Tuesday, June 30, 2009

Dear David, (part ii)

Sorry, kitten--Okla called and we were figuring out some printing specs for this stupid book we said we'd design for someone, and then there was some financial talk, discussions of possible perjury, etc.

I knew that already. It's okay. There are three billtion trillion important things hovering in your mind right now, I'm sure. Listening to me talk about prostitutes will be more fun when we're fifty anyway.

billtion = the new: Creedence.

DB: When I brought up the butt-sniffing, our art consultant was like, "What else do dogs do?" I was like, when's a jackal and a whale gonna be hanging out? Shamu would surely be offended.

I think New York's making me feel crazy. I lived on the LES, explored most parts of Brooklyn, cat sat while earning a salary on the Upper East Side, a fling with a banker in Chelsea looking after an autistic man, yoga every Monday in the East Village, love affairs with artists, writers, a guru of unconditional joy; these parties, those parties, avoiding awkward gazes with books, walking, walking, walking, poetry readings, concerts in the park, museums, street food, fine dining, taxis--looking under all these rocks, this place is getting smaller by the minute, and the more reclusive I get for the sake of spring cleaning in quarantine, the more I realize I could do a lot of my favorite activities in any small place, as long as there's a healthy internet connection and enough love to keep my heart from drying up and dying.

It's definitely sniffing that whale's butt. I can make art for you.

DB: The suburbs are the new Williamsburg. A house like three doors down from me just got converted into a warehouse.

A key thing to understand for surviving in New York is one word: proxemics--meaning personal space. This is what decides tourists from the locals--the way one swings one's arms in relation to someone's salad outside a diner on a narrow sidewalk, compacting your breath so not to brush a whisp of the person's hair two inches in front of you on the train for the 8:30 rush.

It's about something else too, but this can apply to a lot of other places and situations, but I think I've found the meaning of life in flourishing as self-aware individual making conscious decisions regarding consequences in time-management; it's about pacing.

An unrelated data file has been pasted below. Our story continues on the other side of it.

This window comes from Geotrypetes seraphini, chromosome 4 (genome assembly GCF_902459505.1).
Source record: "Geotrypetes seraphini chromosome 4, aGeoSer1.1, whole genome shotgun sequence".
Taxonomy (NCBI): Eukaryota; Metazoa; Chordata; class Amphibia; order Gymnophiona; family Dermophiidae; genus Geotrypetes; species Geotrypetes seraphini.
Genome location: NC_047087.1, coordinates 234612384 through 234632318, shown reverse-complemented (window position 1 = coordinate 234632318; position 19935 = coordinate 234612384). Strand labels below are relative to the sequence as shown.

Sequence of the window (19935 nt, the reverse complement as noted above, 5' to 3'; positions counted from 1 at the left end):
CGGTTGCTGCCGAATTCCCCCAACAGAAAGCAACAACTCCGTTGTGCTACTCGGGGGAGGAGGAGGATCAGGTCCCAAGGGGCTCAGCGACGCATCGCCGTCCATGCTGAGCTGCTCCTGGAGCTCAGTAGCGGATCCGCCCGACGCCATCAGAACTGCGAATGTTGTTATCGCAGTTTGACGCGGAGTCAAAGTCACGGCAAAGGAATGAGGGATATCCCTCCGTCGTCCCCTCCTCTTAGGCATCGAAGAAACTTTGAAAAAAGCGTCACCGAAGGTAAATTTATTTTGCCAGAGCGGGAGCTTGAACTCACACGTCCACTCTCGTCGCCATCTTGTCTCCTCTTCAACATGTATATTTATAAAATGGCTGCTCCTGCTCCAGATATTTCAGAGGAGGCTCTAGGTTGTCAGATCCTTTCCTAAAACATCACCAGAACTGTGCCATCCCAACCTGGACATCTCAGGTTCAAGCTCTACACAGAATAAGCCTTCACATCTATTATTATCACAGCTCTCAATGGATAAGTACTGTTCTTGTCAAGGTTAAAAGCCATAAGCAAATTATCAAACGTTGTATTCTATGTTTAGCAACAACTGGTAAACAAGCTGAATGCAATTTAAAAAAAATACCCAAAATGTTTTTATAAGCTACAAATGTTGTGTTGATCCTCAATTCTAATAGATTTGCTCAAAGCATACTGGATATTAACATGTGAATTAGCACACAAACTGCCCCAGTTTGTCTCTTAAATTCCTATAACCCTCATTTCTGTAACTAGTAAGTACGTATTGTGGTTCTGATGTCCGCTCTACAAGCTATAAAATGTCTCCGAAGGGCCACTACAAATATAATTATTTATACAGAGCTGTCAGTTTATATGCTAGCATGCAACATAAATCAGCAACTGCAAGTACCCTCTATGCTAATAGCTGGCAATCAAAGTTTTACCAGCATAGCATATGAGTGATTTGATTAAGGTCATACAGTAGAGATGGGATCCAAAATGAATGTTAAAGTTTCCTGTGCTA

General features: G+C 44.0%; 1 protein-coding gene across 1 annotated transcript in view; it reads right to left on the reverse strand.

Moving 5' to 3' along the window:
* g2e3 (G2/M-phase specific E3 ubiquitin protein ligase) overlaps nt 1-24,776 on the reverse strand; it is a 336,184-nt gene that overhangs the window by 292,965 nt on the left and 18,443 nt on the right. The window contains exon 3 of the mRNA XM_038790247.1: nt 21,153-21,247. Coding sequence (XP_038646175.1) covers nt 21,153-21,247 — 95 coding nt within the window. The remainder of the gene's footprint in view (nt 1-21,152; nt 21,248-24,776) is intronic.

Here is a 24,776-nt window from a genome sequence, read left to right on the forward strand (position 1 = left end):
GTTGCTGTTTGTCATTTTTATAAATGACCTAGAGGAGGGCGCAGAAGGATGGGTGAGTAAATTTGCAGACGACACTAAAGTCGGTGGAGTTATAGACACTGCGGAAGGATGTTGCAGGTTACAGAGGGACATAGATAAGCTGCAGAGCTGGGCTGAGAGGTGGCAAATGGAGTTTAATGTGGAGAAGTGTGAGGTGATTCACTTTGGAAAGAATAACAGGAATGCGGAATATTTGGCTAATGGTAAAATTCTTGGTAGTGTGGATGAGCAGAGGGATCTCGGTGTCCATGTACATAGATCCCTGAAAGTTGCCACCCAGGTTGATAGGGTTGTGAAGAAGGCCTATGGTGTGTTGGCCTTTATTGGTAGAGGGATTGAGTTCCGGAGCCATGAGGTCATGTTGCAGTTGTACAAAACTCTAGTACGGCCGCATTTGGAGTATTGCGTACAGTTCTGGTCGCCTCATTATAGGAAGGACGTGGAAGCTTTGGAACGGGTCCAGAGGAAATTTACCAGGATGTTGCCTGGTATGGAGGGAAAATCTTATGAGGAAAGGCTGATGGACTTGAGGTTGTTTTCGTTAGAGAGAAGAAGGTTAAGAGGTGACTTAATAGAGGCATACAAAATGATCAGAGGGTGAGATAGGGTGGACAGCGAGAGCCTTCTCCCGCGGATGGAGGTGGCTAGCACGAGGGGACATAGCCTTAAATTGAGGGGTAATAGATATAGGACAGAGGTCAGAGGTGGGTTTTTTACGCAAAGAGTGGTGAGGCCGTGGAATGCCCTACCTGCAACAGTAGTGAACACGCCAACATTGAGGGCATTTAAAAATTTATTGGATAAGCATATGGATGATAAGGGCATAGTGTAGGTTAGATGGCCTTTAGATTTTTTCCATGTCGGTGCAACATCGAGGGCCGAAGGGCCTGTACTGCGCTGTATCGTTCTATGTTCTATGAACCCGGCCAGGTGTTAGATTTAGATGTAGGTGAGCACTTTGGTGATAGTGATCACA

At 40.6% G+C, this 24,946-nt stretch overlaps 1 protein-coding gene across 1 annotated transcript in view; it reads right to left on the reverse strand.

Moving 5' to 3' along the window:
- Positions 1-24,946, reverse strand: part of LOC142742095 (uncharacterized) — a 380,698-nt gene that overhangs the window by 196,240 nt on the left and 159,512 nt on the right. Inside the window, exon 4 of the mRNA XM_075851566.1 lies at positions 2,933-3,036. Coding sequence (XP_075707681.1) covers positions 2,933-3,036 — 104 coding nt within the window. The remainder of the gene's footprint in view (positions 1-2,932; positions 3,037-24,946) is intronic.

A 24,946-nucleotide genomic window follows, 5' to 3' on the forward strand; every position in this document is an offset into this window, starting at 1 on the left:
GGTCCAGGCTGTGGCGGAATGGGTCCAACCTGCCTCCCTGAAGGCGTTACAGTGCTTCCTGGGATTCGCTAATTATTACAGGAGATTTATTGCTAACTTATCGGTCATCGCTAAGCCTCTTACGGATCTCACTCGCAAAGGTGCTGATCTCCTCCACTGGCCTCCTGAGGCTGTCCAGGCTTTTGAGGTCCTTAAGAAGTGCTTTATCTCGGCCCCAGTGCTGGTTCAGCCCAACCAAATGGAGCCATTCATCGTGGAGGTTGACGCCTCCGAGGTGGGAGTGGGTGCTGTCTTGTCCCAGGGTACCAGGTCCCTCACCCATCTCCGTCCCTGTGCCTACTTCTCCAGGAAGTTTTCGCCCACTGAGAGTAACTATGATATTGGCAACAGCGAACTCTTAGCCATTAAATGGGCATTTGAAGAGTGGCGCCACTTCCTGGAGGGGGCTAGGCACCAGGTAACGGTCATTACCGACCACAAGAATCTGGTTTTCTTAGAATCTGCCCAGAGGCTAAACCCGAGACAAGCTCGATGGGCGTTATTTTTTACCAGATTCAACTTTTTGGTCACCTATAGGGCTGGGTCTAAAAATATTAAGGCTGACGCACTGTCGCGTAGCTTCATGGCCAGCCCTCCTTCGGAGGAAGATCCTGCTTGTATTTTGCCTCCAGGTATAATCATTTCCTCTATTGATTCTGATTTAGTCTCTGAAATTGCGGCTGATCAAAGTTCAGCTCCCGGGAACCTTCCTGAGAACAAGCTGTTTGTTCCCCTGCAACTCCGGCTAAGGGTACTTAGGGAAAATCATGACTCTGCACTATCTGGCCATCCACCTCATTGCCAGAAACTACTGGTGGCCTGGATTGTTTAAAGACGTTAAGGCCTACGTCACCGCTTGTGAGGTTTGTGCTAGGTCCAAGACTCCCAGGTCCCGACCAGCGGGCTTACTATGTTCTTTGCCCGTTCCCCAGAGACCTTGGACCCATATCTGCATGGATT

I feel like I have a lot on my mind.

I might be like three years late in coming here.

DB: You sort of just blew my mind--I'll get you next time.

The consequences of time absolutely rule my life. And mostly I've come to live in fear of these consequences, and the ensuing depression makes pacing more difficult to manage, which reinforces said fear and said depression until it's now time to make some sort of radical career shift. I can't say enough how sincere and urgent this change is. And yet I have no idea how to begin.

I don't even remember bringing up law school, but it's a fact, jack: I *am* a Raymond Carver protagonist. With a few secondary characters from Denis Johnson thrown in--Johnson's characters are so much more honest about their anxiety and desperation, which we appreciate.

I heard wind turbine maintenance guys make six figures easy, though, so there might be a way out yet. Or if someone buys my film script--those guys go for 35K just to option.


steve d said...

"I think I've found the meaning of life in flourishing as self-aware individual making conscious decisions regarding consequences in time-management"

"I might be like three years late in coming here"

the lost time blues are the ones i sing to myself on solitary walks holding back the fear of what's behind the door, semi-frantic denial and pacing; that i just may be too damn late.

looking under rocks.

i take it these nicknames are off limits: sabs, sabra tooth, sabrosa, emboy-o, embury-onic

there has been a restorative calm that comes when i remind myself after a frenzy of activity and socializing, that everything i really need is in the space of my apartment - books i still need to read, various projects in a state of disrepair/completion, letters to reread, food to cook, tea to sip, a recliner with a gorgeous view, clouds to watch roll by...the list goes on and on...until i get restless, bored and discontent.

balance? more tree poses?

i like this 'conversational' style you've adopted for this piece.

Sabra Embury said...

Thanks Steve. Your input is always uber valuable.

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